It’s fucking freezing outside. I don’t like it. Most people don’t. I don’t know anyone who has thought to themselves, hey, I want to live and a really, really cold climate and freeze my ass off for 6 months of the year. Most people tolerate it because of their life circumstances. For me, the cold winters in Toronto drive my anxiety into overdrive. I suffer from SAD, and it exacerbates my anxiety.
I was never a big fan of winter, but it progressively got worse around the time one of my dogs died while walking through a park on a cold day in February. I was alone with my two dogs, it was a cloudy day. It also happened to be the day of the 10th year since my father’s death. My Siberian Husky began to lag behind on the walk. I noticed he was panting pretty hard. Within seconds he wobbled on all fours and hit the ground. He had stopped breathing. I can only assume he had a heart attack. He was only seven years old. I had no idea what to do, and I was alone in the park with my other dog. I actually dialed 911. They told me they couldn’t help. My panic went into overdrive as I ran my other dog back to the house. I couldn’t reach my husband at the time. I was at a loss as to how I was going to carry my 60 pound dead dog out of the park and up to my car. I spotted another dog walker heading into the park, and he was incredibly kind enough to help me carry the my baby up the hill and put him into the back seat of the car. I still had no idea what to do. This was the first time a dog had died on me. I waited for my husband to return, and then shared the news. He and his father took him to the vet to arrange to have him cremated. I still have no idea what happened. I do know that I couldn’t get out of bed for four days after that. I took extra doses of Xanax and slept and cried for those days. I was beating myself up for not knowing what to do, and I was afraid to leave the house for fear it might happen again with my other dog. I was never able to do that full walk again, instead I stayed close to the house so that if anything happened I was close enough to get help. And there was the start of a pattern that I continue to follow.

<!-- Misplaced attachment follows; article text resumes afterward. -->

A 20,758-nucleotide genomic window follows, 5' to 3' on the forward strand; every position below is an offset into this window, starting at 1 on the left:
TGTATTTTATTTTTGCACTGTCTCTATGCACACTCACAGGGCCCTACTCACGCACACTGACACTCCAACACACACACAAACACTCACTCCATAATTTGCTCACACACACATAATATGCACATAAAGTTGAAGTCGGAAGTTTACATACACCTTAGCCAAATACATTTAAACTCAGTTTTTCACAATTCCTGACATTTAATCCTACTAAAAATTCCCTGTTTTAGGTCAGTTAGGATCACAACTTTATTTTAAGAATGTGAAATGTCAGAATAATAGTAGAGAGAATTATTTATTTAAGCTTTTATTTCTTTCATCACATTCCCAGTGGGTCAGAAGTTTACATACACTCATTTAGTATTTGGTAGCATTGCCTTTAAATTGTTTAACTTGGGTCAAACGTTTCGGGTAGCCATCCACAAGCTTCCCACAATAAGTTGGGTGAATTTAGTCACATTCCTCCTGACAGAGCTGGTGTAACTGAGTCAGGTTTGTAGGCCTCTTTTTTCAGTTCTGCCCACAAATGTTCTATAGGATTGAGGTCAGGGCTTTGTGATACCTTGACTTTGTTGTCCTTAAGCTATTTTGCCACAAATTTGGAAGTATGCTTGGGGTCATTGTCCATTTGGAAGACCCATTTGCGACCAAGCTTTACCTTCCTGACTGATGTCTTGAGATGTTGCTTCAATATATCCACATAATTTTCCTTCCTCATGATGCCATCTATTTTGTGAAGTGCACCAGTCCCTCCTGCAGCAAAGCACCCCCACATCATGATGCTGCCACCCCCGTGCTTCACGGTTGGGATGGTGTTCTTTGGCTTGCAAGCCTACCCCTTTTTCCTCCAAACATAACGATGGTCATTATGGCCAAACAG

When the weather changes, so does my anxiety level. During the spring, summer and fall I love to take my dogs on long walks. I love to spend time outdoors in the sun getting fresh air. As soon as the winter hits, I can barely get the dogs around the small block I live on. We do a different kind of walk that takes me back and forth past my house. I am afraid. I’ve never been able to beat that fear. It simply amazes me that I can go to the airport and board a plane for a completely different country, yet I can’t go 500 feet from my house during the winter without the fight or flight kicking in.
I’ve had a tough few weeks with three panic attacks. The first three I’ve had in a long time. I’m attributing them to the fact that winter has set in, and I’m battling the SAD to some degree. Also to the business of the holiday season taking me off my normal routine. The end of this week marks the end of the holiday season, and I’ll have the opportunity to get back onto a normal schedule. I’ll also be utilizing my sun light in the mornings to combat the sadness. And most importantly, I’ll be back to the usual exercise routine. I know that I go through phases where anxiety is much more prevalent, and I know that it will ebb and flow as it usually does, and so I will not allow it to control my days these next few months.
Tip #4 – If you have any of the symptoms of SAD – lack of energy, weakened immune system, reduced libido, lack of concentration, over eating and weight gain, alcohol or drug abuse, panic attacks, feeling worried, sleeping issues, and irritability you may want to add some Vitamin D to your water, tea or juice in the morning. I also find that the sun light (Verilux Vitamin D lamp) used in the first hour when I wake up helps. And again, getting some exercise so that you get a better night’s sleep is always helpful.